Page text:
Student Sustainability Committee: Reducing Waste
Hello from The Culinary Institute of America’s Sustainability Committee! Our mission is to educate students and faculty about the advancement and implementation of the CIA’s environmental awareness, planning, and educational programs. One advancement, which has recently become a big topic of discussion on campus, is the modernization and improvement of our current waste management program. We have decided to put a new waste bin system in place in all of our kitchen classes to collectively—as a community—reduce the amount of waste we have on campus.
Currently, the bins in the kitchen classes include a yellow one for recycling, blue for composting, and gray for landfill. This is not a bad system when everyone following it is aware of what can be recycled, composted, and trashed; however, hardly anyone on campus knows all of our current waste company’s rules on what can be composted and recycled. To minimize the confusion and help the CIA campus reduce waste, Committee Chairman Dylan Leary and our Facilities Department have come up with a bin system where labels are attached to the color-coordinated bins that specify exactly what can be put in each one. This way, the students and chefs will not have to question what goes where. Whatever is acceptable, according to our current waste company, will be diagrammed on the bins.
The landfill bins will hold things such as gloves, rags, and sponges. Anything that is contaminated and neither pure compost nor pure recycling must go into the gray landfill bins. It is also important for the CIA community to know if they have any doubt about whether something is compostable or recyclable, then the item should go into the gray landfill bin: “When in doubt, landfill it out.”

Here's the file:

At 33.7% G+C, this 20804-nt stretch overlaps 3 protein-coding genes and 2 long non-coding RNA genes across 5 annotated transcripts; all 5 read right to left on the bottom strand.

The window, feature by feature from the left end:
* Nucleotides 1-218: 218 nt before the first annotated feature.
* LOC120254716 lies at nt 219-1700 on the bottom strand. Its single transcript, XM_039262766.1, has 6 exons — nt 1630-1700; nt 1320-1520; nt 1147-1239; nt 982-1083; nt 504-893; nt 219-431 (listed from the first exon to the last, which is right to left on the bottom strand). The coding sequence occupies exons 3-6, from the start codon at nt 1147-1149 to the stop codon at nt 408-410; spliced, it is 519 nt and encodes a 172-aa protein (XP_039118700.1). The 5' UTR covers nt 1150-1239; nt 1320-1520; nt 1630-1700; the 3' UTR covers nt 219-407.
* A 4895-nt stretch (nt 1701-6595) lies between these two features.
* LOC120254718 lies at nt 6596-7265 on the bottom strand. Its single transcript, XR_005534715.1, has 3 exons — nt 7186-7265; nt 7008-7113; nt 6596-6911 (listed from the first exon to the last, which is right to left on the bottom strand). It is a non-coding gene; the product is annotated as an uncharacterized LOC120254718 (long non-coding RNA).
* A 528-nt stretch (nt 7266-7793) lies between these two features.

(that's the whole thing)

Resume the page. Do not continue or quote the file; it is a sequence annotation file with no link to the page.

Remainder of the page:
The recycling bins will hold plastic items (water bottles, storage containers, rinsed-out and oil jugs), glass items (rinsed-out bottles and jars), clean paper and cardboard products, and clean metal items (foil, as well as metal cups). It’s important to note that when I listed examples of these items, I used the words “rinsed-out” and “clean.” If the recyclable items are dirty, they are considered contaminated and will not be accepted by the recycling plant. Only reasonably clean plastic, paper, metal, and glass objects can be put into the blue bin. It is encouraged that chef-instructors make rinsing out dirty recyclable material a part of the cleaning process in class.
Lastly, the compost bins must contain ONLY food. This has been the CIA’s largest problem with our waste management system. Unfortunately, contamination in our compost leads to some of it being redirected into landfills. To avoid wasting perfectly fine composting materials, follow our composting site’s stricter rules, and reduce confusion about what can be composted and what can’t, the CIA will now compost only food. If something is not a food item, it should not be composted.
The CIA Sustainability Committee and faculty wishes to make this new program a success and ask for the students’ help in making this new system work! Every piece of waste, no matter how small it is, will make an impact. Students and faculty alike are not just asked to practice good waste management in the kitchen classes, though; they’re also asked to do the same everywhere else on campus as well. If anyone has comments or ideas on how to implement more sustainable waste practices on campus, please reach out to our committee on our Instagram: sustainabilitysga. We want to make CIA a better place to learn, bake, and cook, but we cannot do it without everyone’s effort!
Thank you for reading!
By Katy Cassady
Food Business Management Major
Student Government Association – Public Relations Office